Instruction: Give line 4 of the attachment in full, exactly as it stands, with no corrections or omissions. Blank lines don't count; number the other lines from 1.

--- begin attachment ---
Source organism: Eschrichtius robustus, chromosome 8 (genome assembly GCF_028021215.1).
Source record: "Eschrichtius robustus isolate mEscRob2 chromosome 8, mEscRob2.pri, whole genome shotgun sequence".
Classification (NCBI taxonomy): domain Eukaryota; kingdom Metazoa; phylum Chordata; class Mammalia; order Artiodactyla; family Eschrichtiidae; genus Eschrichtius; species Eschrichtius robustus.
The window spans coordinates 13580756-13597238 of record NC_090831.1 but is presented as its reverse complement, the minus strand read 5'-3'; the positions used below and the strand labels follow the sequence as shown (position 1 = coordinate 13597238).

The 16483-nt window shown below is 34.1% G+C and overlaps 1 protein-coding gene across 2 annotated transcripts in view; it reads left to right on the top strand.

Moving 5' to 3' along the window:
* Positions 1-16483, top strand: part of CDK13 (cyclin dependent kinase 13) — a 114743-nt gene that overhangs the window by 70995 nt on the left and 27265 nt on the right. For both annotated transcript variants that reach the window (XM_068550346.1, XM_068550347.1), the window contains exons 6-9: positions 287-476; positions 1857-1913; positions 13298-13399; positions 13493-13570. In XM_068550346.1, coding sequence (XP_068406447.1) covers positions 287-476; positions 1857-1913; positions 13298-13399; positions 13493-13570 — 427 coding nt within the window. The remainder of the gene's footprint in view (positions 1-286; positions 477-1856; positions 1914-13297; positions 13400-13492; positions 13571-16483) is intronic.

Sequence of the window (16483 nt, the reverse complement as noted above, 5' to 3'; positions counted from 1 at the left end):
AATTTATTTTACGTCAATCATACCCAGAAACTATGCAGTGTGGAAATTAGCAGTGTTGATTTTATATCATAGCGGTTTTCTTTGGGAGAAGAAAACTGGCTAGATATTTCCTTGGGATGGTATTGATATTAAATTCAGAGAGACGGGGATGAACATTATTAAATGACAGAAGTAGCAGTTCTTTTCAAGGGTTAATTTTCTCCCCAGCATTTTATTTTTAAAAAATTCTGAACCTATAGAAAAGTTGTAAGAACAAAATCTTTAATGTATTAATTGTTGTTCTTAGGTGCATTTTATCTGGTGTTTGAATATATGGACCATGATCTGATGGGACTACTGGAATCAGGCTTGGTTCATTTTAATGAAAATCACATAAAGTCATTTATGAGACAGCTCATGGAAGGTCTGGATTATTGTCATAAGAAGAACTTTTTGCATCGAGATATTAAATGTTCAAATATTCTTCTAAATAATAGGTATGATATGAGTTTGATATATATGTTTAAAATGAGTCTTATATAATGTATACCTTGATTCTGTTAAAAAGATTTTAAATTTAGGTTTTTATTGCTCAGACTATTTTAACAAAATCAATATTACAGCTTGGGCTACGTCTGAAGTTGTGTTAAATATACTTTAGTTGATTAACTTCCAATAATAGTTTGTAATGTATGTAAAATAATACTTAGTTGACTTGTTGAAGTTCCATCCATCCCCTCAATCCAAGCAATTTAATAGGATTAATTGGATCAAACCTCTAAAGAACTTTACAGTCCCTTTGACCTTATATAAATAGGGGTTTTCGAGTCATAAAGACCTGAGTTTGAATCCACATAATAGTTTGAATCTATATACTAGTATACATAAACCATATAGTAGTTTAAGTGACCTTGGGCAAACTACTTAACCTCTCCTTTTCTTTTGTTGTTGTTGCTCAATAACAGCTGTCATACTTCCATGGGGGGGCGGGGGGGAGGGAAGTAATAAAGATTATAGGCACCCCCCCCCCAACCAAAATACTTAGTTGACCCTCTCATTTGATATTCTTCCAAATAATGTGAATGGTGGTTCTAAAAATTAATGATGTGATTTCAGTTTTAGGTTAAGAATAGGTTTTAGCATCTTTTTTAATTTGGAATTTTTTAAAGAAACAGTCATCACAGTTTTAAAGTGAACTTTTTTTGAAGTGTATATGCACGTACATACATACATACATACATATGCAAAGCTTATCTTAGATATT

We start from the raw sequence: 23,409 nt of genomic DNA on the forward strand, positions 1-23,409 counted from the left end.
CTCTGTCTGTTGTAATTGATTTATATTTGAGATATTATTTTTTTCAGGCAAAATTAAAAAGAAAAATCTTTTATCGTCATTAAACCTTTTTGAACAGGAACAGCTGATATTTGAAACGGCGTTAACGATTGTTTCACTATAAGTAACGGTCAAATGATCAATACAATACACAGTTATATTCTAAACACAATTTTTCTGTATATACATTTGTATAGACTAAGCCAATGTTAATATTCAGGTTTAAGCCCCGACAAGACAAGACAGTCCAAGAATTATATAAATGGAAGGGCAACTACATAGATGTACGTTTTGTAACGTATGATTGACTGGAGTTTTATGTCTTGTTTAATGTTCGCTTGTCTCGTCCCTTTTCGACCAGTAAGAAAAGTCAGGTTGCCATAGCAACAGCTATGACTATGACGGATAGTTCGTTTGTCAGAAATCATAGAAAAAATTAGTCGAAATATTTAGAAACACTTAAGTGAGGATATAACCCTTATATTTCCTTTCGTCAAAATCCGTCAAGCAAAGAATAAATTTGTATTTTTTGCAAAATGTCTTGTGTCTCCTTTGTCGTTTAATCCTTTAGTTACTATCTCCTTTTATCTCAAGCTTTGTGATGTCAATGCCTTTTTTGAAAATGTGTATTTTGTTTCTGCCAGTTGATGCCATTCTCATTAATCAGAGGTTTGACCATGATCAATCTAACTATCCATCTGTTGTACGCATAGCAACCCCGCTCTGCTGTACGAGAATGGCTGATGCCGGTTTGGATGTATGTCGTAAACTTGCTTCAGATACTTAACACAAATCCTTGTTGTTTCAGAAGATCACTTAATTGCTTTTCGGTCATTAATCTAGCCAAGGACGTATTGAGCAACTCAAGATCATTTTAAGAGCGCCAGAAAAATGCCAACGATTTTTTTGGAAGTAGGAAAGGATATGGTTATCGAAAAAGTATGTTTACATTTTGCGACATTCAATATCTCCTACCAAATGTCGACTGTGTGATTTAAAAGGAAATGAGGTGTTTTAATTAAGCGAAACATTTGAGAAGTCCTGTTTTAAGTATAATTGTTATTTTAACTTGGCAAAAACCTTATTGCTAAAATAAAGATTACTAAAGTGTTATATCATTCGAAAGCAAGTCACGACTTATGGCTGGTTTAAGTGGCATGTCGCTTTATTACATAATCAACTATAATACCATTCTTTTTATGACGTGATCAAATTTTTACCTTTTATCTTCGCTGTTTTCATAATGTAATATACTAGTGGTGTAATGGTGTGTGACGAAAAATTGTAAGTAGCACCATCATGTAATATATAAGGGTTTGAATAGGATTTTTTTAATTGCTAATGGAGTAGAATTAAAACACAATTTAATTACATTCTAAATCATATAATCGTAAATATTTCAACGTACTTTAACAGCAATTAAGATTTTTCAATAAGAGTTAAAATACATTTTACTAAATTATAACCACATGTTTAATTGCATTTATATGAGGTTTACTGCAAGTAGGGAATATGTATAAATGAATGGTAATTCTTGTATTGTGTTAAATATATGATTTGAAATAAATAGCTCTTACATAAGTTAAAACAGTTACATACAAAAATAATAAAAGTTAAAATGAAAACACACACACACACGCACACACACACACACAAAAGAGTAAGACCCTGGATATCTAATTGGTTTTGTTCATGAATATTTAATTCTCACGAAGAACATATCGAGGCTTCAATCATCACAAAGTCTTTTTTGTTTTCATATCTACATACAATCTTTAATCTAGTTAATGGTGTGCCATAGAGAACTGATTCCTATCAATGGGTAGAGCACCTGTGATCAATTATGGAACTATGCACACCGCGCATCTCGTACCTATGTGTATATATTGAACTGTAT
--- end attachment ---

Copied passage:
The window spans coordinates 13580756-13597238 of record NC_090831.1 but is presented as its reverse complement, the minus strand read 5'-3'; the positions used below and the strand labels follow the sequence as shown (position 1 = coordinate 13597238).